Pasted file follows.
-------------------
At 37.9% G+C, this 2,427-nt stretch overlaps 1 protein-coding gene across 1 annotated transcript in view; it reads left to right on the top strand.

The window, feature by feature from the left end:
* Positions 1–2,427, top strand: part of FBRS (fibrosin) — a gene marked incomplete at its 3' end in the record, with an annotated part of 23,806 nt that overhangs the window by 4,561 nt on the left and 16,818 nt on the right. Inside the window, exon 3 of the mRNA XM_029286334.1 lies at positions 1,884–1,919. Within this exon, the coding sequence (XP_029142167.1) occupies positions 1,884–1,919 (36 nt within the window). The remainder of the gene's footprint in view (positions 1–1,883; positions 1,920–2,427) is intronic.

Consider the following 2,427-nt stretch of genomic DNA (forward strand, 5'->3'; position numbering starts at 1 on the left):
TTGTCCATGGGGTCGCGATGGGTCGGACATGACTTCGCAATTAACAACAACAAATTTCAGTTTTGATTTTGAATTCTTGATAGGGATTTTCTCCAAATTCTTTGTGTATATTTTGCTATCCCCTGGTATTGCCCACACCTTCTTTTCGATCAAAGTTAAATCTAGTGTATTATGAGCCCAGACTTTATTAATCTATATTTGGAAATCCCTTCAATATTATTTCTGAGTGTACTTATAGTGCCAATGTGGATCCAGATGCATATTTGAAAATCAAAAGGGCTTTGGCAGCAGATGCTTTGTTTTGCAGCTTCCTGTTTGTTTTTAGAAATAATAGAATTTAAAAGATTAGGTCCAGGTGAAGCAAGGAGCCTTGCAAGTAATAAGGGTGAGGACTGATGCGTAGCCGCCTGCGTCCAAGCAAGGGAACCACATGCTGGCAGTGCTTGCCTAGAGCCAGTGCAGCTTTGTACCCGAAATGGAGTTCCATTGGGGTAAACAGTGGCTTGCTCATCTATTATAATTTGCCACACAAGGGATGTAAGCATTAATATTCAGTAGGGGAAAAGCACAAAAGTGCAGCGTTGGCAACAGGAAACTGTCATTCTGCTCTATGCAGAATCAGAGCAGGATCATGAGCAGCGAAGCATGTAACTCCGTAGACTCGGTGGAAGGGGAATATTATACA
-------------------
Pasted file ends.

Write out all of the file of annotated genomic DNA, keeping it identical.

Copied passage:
At 37.9% G+C, this 2,427-nt stretch overlaps 1 protein-coding gene across 1 annotated transcript in view; it reads left to right on the top strand.

The window, feature by feature from the left end:
* Positions 1–2,427, top strand: part of FBRS (fibrosin) — a gene marked incomplete at its 3' end in the record, with an annotated part of 23,806 nt that overhangs the window by 4,561 nt on the left and 16,818 nt on the right. Inside the window, exon 3 of the mRNA XM_029286334.1 lies at positions 1,884–1,919. Within this exon, the coding sequence (XP_029142167.1) occupies positions 1,884–1,919 (36 nt within the window). The remainder of the gene's footprint in view (positions 1–1,883; positions 1,920–2,427) is intronic.

Consider the following 2,427-nt stretch of genomic DNA (forward strand, 5'->3'; position numbering starts at 1 on the left):
TTGTCCATGGGGTCGCGATGGGTCGGACATGACTTCGCAATTAACAACAACAAATTTCAGTTTTGATTTTGAATTCTTGATAGGGATTTTCTCCAAATTCTTTGTGTATATTTTGCTATCCCCTGGTATTGCCCACACCTTCTTTTCGATCAAAGTTAAATCTAGTGTATTATGAGCCCAGACTTTATTAATCTATATTTGGAAATCCCTTCAATATTATTTCTGAGTGTACTTATAGTGCCAATGTGGATCCAGATGCATATTTGAAAATCAAAAGGGCTTTGGCAGCAGATGCTTTGTTTTGCAGCTTCCTGTTTGTTTTTAGAAATAATAGAATTTAAAAGATTAGGTCCAGGTGAAGCAAGGAGCCTTGCAAGTAATAAGGGTGAGGACTGATGCGTAGCCGCCTGCGTCCAAGCAAGGGAACCACATGCTGGCAGTGCTTGCCTAGAGCCAGTGCAGCTTTGTACCCGAAATGGAGTTCCATTGGGGTAAACAGTGGCTTGCTCATCTATTATAATTTGCCACACAAGGGATGTAAGCATTAATATTCAGTAGGGGAAAAGCACAAAAGTGCAGCGTTGGCAACAGGAAACTGTCATTCTGCTCTATGCAGAATCAGAGCAGGATCATGAGCAGCGAAGCATGTAACTCCGTAGACTCGGTGGAAGGGGAATATTATACA